Finally at the end of summer the warm weather has arrived in Provence, driving everyone either inside or to the beach.
Luckily, for us our maison du village (house in the village) has stone walls that are over three feet thick. Our maison's wall butts up against the neighbor's maison's wall creating a six foot thick stone wall. Insulation at its finest: Cool interior in the summer, holds heat in during the winter.
Our home is a mere four hundred years old... and yes most French household keys do look like this.
The bakeries and pastries shop gift wrap their goods. Each item bought, whether a baguette, pain au chocolate, crossiant which is wrapped in light paper then the ends on the paper or twisted or, if you buy a cake or other pastries the light paper is used but instead of the ends twisted they tie a box up with a ribbon or string. Then you can carry the package of baked goods from the loop that the shopkeepers make when they tie up the packages.
When in France do what the French do... your bread never goes on your plate, unless a small plate is offered. Otherwise, and in more cases than not, your bread goes on the table, on the left corner of your plate above the fork.
Also instead of biting into a piece of bread, the French tear a bitesize piece of bread and eat it that way. It is consider rude otherwise.
At a restaurant tips are included in the bill.
You do not need to leave a tip. But you can leave a coin to be nice, but it is not consider bad if you do not.
Recently, at the brocante, my friend Linda from Willow Nest remarked how impress she was at the variety of French linens and lace one could find. She asked if it was always like this, or just the luck of the draw at this particular brocante?
I have said it many times and I'll keep on saying it... If France took out every piece of old linen, lace, dishtowel, bedsheet, and spread them out one by one, they could cover all of France, and have a massive slumber party.
Linens are plentiful.
If you want a thousand old nightshirts, or monogrammed bed sheets, or dish towels, or napkins, or lace, or nightgowns, or pantaloons, or table-clothes let me know and I'll have them to you within a week.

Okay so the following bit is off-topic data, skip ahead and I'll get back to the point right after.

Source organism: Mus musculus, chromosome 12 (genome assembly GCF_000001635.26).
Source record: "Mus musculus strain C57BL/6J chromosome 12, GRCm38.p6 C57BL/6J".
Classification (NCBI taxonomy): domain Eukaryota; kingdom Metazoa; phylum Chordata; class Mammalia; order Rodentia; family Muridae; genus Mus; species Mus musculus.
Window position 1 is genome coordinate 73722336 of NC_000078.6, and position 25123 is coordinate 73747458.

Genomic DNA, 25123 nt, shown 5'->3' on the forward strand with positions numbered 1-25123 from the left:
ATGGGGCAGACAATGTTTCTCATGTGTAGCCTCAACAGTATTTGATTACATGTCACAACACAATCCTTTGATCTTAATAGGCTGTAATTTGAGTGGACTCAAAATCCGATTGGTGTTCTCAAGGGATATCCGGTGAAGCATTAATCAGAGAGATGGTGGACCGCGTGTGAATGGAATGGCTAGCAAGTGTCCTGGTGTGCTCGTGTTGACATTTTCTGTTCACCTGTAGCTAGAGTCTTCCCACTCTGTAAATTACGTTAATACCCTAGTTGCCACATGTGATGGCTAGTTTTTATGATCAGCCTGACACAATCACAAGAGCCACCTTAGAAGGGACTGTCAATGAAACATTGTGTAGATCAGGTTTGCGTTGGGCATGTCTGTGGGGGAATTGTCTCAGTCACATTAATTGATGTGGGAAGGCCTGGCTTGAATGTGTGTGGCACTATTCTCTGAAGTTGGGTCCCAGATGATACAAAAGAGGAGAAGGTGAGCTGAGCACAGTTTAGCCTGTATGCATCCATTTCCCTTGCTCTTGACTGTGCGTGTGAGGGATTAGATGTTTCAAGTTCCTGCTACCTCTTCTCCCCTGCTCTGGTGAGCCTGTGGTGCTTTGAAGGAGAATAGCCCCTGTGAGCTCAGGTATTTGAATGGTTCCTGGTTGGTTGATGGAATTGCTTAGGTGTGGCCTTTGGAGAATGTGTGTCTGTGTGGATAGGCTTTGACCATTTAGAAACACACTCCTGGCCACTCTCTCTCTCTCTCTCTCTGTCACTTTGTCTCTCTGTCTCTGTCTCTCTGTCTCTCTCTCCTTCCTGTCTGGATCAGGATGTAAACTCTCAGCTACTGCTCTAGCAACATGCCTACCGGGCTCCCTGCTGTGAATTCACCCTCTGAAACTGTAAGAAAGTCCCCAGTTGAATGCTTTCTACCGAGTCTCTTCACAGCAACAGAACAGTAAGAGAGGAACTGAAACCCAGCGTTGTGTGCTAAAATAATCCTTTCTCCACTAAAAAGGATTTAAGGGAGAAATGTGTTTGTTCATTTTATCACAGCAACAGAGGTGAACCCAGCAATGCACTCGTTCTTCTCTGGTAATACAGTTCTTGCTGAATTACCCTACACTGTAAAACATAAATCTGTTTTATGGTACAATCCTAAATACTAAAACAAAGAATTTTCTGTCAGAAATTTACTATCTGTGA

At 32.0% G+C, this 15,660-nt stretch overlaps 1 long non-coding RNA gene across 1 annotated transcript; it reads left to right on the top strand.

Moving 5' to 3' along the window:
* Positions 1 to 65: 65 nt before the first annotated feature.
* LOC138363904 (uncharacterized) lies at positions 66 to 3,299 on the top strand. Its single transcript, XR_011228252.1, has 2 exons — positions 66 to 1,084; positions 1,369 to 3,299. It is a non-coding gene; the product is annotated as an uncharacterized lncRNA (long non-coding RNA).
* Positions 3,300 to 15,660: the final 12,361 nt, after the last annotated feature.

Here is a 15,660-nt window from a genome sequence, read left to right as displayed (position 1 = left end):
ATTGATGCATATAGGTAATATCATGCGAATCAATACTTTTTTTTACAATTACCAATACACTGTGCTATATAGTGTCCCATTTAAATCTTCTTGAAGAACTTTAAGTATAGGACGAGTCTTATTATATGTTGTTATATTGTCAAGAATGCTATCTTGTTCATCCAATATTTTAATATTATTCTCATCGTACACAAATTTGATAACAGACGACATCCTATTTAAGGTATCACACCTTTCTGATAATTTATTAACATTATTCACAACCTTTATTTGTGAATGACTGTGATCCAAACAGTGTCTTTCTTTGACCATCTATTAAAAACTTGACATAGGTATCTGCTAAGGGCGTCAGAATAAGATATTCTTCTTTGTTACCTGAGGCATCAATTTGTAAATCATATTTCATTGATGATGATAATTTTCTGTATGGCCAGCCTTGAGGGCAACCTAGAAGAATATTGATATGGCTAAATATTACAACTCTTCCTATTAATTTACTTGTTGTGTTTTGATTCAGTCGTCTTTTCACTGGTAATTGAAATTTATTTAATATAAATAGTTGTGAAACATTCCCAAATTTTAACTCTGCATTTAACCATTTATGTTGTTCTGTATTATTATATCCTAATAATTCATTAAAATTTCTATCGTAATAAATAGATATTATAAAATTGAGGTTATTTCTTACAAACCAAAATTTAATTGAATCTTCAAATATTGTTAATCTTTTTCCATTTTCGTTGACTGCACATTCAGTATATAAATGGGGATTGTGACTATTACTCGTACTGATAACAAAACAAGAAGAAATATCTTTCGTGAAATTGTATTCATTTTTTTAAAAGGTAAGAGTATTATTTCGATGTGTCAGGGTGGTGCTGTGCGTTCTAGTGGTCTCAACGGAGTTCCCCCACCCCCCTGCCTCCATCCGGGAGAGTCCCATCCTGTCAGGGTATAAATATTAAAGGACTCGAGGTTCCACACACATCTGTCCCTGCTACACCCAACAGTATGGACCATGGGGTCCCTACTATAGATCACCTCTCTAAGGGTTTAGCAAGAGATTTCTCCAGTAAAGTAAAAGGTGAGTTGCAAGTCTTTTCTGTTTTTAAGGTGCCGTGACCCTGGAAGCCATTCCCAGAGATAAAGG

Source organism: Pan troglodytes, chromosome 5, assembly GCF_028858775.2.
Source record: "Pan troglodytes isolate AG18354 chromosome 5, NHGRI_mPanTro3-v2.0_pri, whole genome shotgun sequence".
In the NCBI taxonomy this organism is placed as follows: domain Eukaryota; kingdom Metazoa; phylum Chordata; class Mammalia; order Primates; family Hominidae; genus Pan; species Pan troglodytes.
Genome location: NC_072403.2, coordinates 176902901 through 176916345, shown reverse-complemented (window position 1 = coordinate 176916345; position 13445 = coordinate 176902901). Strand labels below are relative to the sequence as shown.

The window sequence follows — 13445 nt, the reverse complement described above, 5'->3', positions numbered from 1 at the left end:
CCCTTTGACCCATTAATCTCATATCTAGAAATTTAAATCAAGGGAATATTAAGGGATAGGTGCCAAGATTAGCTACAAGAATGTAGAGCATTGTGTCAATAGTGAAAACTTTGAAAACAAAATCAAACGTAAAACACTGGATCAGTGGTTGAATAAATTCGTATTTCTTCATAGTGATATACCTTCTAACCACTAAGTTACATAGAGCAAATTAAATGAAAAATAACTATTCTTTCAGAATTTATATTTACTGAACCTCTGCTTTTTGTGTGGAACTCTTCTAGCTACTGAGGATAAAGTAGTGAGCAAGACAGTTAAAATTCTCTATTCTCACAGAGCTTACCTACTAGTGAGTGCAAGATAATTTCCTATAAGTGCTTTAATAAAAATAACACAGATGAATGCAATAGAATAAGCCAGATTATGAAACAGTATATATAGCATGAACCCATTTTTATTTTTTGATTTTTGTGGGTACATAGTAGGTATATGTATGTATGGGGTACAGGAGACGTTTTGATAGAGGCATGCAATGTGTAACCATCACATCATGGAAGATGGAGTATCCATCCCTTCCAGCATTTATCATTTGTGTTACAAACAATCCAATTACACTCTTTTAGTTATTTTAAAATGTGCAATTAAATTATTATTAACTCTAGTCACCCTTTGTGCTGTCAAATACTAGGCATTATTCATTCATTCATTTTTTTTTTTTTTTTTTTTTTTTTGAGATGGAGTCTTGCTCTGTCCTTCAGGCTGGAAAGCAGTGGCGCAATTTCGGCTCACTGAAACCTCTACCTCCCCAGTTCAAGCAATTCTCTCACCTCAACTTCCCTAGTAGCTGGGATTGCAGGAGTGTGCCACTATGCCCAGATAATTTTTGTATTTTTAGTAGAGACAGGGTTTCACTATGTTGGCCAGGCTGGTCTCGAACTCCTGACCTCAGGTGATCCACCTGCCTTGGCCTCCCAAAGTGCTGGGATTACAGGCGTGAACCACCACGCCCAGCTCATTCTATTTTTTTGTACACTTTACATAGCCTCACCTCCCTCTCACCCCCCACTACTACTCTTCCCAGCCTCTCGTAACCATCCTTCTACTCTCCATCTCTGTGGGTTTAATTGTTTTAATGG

I would love to fulfill that bet, as long as I didn't have to pay for it.
The French say babies come from cabbages, just like the Americans say babies come from the stork. I say that when Chelsea came she was as big as a cabbage (ten pounds), and I wish the stork had delivered her to me.
In France, the French celebrate their 'name-day.' Every day of the year, a saint is remembered. If your name, or middle name is the same name as a saint (or a name that has something to do with a saint) then your family and friends give you a gift and / or say happy feast day to you. It is as if each French person has two birthdays. The word for the 'name-day' is: "Le jour de fête".
We do not do this is our Franco/American household as I can barely keep track of the day of the week. Numbers and I are not dancing partners. Plus the fact that Chelsea and Corey are not on the saints day list.
When I first arrived in France I asked my French Husband if I could have October 2nd as my feast day as it is the feast day of the Guardian Angels and I like angels, and Corey wasn't on the list. He siad, "No it doesn't work like this." That was the begining of what I call French Husband getting, "French in my face."
And if that is not enough, the keyboard is not at all the same as the American keyboard. For instances the A is where the Q is.
The scarf / shawl thing...
Yes a French woman does do it best.
Even if it isn't tied at all.
They just got it, like Americans got big smiles. It is what it is and that is that.
Some Facts About France:
- Favorite sport: Soccer which is called football.
- Team sports are not played in school, nor are there cheerleaders, nor school proms.
- Did you know that Cinderella, and Sleeping Beauty were penned by a French author?
- The Eiffel Tower is as tall as a seventy floor building. My brothers Zane and Mat climbed to the top when they came to visit me years ago when I lived in Paris. I didn't climb to the top that day as I was seven months pregnant with the ten pound sweet cabbage.
Leonardo da Vinci's Mona Lisa is owned by the French government and is said to be the most valuable painting in the world. It was bought by French King Francis I in 1519.
In France, the Mona Lisa is called La Joconde.
Did you know that the Mona Lisa painting hung in King Francis I's bathroom?
And did you know that Mona Lisa has no eyebrows? The reason she does not isn't because Leonardo forgot, or ran out of paint. It is because it was fashionable in Florence to shave your eyebrows off. Beats plunking them!
There are some 40,000 châteaux in France.
Nîmes is the birthplace of blue jeans. The famous fabric was imported to California by Levi Strauss in order to make tough work trousers for gold diggers. Denim is another way of saying: “de Nîmes”.
The French consume wine with most meals.
The end..... unless you have something you really want to know about France or the French. I'll try to answer your questions in the comment section.
Interesting articles and blogs about the French:
Helpful Blogs about France:
AND are you ready for this, found in Provence Post: